In this previous post, I talk about reasons to fish imitations of impaired insects, including both aquatic insects that are struggling or dead and terrestrial insects that have fallen into the water. In this post, I give three easy tips for creating imitations of impaired insects. Since all terrestrial insects are by their nature impaired, since no grasshopper or ant or whatever chooses to drop into the water for a dip, I’ll focus on aquatic insect imitations.
1. Tie Patterns to Float Low in the Water
Imitations of impaired aquatic insects don’t float high and perky. They float low in the surface film or even slightly underneath it. All flies tied to suggest these insects should do the same. There are a lot of ways of accomplishing this.
For mayflies, caddisflies, and midges, tying flies that either have hackle only above the hook (parachute and paraloop flies), have the hackle trimmed underneath, as in my Hazy Cripple series and most other cripple-style patterns, or lack hackle entirely, as in the Sparkle Dun or No Hackle flies, is the easiest way of accomplishing this.
Here’s an Improved Sparkle Dun, for example:
With stoneflies, use predominately natural materials such as hair and synthetic materials such as acrylic yarn rather than foam, or tie patterns whose back ends lack foam so they ride underwater while the front half is above. The Parks’ Salmonfly is a good example, as is the more-popular Sunken Stone.
Here’s a Sunken Stone:
2. Include Nymphal or Pupal Shucks or Elements Suggestive of Egg-Laying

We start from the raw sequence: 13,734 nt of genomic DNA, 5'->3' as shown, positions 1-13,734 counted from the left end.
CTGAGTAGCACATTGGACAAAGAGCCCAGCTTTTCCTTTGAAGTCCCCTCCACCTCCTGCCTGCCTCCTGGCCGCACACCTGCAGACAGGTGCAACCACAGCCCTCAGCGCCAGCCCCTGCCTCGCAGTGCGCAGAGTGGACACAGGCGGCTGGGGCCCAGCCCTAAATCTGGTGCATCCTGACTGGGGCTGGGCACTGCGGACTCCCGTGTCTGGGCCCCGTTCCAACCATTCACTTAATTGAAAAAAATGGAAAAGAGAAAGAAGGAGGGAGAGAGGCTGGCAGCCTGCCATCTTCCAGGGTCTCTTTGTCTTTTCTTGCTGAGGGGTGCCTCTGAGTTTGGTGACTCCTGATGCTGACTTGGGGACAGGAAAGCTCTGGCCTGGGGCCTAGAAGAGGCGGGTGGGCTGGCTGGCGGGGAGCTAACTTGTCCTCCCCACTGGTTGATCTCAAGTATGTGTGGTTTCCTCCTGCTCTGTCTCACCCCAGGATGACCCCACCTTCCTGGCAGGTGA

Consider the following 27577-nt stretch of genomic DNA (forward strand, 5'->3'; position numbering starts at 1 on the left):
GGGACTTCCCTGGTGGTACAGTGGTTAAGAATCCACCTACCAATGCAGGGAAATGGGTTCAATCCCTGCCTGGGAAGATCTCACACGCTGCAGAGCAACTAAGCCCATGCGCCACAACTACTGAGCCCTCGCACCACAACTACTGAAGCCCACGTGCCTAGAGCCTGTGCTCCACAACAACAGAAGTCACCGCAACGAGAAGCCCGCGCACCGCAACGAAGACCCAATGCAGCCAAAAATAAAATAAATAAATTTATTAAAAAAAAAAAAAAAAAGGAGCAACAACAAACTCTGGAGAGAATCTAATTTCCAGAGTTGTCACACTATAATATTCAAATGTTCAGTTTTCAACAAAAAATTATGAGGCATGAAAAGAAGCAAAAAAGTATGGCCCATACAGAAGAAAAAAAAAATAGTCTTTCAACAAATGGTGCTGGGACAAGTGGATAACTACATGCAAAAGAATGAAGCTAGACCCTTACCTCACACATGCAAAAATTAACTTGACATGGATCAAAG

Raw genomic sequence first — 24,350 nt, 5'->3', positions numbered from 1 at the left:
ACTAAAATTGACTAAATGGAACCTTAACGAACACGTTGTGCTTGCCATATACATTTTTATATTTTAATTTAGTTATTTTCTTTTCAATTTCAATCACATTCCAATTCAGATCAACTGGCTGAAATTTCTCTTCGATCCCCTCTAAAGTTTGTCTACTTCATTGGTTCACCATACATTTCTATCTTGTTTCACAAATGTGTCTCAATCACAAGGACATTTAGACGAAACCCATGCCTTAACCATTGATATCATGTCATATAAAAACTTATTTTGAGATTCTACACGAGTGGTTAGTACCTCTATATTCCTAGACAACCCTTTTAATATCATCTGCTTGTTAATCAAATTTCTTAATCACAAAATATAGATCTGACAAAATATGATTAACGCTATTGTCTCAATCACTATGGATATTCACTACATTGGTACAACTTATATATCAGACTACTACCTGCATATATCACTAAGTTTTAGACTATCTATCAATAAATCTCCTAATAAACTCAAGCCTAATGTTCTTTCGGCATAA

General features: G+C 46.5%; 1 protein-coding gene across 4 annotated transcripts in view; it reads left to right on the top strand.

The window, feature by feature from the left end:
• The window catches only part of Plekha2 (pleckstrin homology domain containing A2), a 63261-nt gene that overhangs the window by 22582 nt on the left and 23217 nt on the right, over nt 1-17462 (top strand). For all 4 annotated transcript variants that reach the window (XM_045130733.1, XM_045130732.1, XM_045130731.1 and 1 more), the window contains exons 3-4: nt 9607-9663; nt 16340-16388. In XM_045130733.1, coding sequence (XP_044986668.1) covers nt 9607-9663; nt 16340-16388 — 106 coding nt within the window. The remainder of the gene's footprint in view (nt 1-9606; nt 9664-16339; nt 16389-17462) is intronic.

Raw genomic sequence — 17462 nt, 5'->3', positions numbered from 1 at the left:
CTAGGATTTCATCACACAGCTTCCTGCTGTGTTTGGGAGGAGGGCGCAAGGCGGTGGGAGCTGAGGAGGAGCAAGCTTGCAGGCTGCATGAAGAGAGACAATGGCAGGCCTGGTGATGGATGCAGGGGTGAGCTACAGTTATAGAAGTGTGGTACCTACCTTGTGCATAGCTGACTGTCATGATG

Impaired insects that are emerging often get trapped in their nymphal shucks, and through natural selection the trout have “learned” that these insects are easy prey and won’t fly away anytime soon. Likewise, insects that are egglaying have to dip their abdomens in the water and often get sucked under in doing so. The Sunken Stone pictured above features a brown egg sack suggestive of egglaying for just this reason, and is a good example of how to accomplish this for stoneflies.
Both egg sacks and nymphal/pupal shucks can be imitated by using a tuft of sparkly synthetic yarn in place of a tail. On mayflies, this shuck is usually brown, but olive or gray are good choices for some insects. The shuck should be paler than but otherwise match the general coloration of the nymph. On midges, gray is almost always a good color. On caddis, amber or ginger are good colors most of the time, one reason my Clacka Caddis has a ginger tail regardless of the overall color of the pattern. Tan and olive can also be good. Match the general color of the pupa.
Here’s my Clacka Caddis, in pink, an attractor color. Note the shuck, and also the fact that the hackle is trimmed underneath as I note above:
3. Tie Wings Either Spent or “Damaged.”
Dead insects or living ones with bent, broken, or otherwise damaged wings aren’t going to fly away. Match these features with “spent” wings tied to either side of the fly or a short “butt” wing. All species of common aquatic insects except stoneflies can be tied with butt-style wings. All insects can be tied with spent wings, though their orientation should be slightly different with mayflies vs caddis and stoneflies.
Here’s a good example of a wing butt for a mayfly or midge, as illustrated by the short bit of white yarn protruding from under the hackle on my Purple Hazy Cripple. Note also the trailing nymphal shuck. The hackle is trimmed short under the fly as well, though this is not obvious from the pic:
The common feature of spent wings on all aquatic insect imitations is that they should be splayed out to the sides of the fly. With caddis, stoneflies, and midges, these should have a rearward orientation, with the wings protruding in a general “vee” shape. With caddis and midges, the wings should be at least roughly divided to either side of the fly at about a 45-degree angle. Here’s my version of a Caddis Cripple dry showing this feature, as well as clipped hackle to help the fly ride low: